Some parts of the bad salespitch are obvious. When no one has ever seen a competent government run program, free of kickbacks, payoffs and favoritism, it would seem a poor policy to pitch your proposal of national healthcare by suggesting it would be an improvement. That doesn't make much sense.
The Post Office is costing more in both postage and subsidies each year, while seriously contemplating massive reductions in service. Amtrak only provides a token practical service along the Boston/New York/Washington corridor while the rest of the nation is without passenger rail transit. Social Security offers much less than if a worker had put the same money in an investment account and is postulated to disappear in a generation without massive changes. Medicare doesn't do badly, but still is in dire financial straits, is usually less than satisfactory coverage and inevitably requires a supplemental free-market insurance plan.
So, let's get another big helping of government for our healthcare needs. Really?
Let me give you an example of the bad sales pitch from the Grand Junction event. The Messiah touted the discontination of Medicare Advantage plans as an improvement and a savings.
Are you familiar with Medicare replacement programs called Medicare Advantage?
My mother-in-law was 87 when her husband died. She had good healthcare coverage with the supplemental program that his retirement plan provided. She saw specialists, had the bills paid, and when her husband fell ill the plan covered nearly a quarter of a million dollars in medical bills. It was good coverage.
A government program (someone quiet those sirens and warning horns going off...)called COBRA provided for her to be continued in his health plan for three years. She would pay premiums of nearly $400 a month to get the benefit of that program. No drug coverage though, no eye exams, no dental either. And co-payments.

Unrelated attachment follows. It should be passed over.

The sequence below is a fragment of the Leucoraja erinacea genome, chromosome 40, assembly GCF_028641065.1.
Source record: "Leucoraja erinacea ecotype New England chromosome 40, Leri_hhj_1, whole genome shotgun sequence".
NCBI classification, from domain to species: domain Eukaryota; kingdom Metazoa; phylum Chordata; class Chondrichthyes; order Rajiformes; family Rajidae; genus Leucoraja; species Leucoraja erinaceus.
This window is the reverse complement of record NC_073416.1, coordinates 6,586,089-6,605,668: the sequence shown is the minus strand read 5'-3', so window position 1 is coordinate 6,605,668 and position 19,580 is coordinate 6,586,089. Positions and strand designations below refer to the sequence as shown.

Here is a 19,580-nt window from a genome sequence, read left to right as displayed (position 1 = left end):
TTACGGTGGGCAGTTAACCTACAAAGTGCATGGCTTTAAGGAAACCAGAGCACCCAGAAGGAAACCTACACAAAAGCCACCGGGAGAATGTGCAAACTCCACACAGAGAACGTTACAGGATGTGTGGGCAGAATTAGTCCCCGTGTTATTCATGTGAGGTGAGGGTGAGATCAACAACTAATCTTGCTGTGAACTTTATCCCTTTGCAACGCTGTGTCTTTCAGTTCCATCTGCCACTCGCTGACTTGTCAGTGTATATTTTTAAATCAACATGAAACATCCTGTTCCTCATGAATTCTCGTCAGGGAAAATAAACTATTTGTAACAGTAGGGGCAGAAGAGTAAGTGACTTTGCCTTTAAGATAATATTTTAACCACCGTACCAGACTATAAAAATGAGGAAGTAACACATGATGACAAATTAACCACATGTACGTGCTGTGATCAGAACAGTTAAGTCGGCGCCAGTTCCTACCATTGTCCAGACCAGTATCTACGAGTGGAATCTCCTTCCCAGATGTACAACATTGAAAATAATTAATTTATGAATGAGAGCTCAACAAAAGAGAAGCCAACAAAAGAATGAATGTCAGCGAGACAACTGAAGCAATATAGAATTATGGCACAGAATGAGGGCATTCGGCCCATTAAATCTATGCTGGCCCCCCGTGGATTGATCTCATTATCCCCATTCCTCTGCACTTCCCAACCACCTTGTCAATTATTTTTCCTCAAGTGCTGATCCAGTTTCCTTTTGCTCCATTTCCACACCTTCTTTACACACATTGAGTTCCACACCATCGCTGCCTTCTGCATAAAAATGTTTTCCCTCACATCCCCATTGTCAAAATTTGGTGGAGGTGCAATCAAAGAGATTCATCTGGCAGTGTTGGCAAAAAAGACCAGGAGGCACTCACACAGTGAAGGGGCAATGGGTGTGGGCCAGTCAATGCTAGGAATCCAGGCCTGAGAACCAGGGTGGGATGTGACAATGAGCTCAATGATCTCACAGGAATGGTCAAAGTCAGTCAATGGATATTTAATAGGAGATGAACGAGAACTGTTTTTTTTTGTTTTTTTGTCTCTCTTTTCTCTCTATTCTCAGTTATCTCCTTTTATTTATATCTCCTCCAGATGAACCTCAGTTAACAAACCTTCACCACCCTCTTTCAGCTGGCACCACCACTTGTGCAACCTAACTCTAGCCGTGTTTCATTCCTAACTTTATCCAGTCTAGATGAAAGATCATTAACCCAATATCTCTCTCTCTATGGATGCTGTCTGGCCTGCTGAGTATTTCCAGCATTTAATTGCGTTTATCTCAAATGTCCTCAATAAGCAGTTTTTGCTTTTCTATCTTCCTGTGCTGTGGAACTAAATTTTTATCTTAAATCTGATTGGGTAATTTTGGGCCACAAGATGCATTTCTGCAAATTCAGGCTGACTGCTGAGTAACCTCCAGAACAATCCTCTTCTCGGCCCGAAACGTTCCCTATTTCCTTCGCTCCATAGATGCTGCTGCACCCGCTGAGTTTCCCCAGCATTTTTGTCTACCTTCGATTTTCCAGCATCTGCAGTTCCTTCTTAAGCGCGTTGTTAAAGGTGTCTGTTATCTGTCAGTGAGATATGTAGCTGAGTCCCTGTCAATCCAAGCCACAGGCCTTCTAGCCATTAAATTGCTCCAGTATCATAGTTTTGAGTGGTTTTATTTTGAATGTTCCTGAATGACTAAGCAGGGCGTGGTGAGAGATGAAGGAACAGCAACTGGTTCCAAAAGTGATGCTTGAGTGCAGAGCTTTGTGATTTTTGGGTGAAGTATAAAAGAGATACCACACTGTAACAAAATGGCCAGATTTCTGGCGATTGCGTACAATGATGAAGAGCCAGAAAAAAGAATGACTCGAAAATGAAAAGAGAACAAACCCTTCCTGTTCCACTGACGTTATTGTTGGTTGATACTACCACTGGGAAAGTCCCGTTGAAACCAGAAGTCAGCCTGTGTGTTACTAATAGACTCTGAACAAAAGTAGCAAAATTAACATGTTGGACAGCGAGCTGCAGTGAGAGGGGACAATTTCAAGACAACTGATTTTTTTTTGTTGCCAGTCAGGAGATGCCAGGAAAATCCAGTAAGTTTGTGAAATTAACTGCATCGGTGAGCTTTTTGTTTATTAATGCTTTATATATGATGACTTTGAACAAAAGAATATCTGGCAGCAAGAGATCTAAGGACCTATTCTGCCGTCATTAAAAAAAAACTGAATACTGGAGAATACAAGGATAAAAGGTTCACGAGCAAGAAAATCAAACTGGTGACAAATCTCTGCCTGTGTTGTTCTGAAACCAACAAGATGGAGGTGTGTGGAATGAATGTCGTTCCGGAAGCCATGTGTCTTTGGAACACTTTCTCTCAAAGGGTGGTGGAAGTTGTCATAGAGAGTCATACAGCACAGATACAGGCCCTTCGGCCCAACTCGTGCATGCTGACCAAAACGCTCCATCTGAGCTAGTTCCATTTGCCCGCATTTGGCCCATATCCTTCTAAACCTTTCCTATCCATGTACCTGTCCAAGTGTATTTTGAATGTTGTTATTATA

We worried when the three years were approaching the end. How does one seek a supplemental health insurance plan on a 90 year old woman with a history of heart attack, cancer and a routine menu of geriatric ailments? What could it cost?
Enter Medicare Advantage. I went searching for Medicare supplements prepared for disaster. I found a veritable cornucopia of competing (that's a great word!) plans from private insurers. Some were supplements but the best coverage was labeled Medicare Advantage. Lots of companies offered them.
They give you healthcare insurance and then get compensated for part of their expenses by Medicare. No Medicare claims for the doctor--he/she goes directly to the insurance provider. There is generally no co-payment. Doctors apparently get paid better than Medicare because we never found a specialist or practitioner reluctant to accept it. Virtually everything was covered--eyes, dental, prescriptions, etc. The plan was great not because it brought government in, but because it fenced government out. It interceded between patient, doctor and insurance to deal with Medicare bureaucrats.
Best part of all, it cost that 90 year old frail lady, $120 a month--and it was the gold-plated premier edition. Some plans were as low as $30 or $40 a month. When she passed away last spring after a blessedly short illness, virtually every expense was covered.
The Messiah promised to do away with Medicare Advantage plans. That will save us money he promised.
Oh boy, I can hardly wait.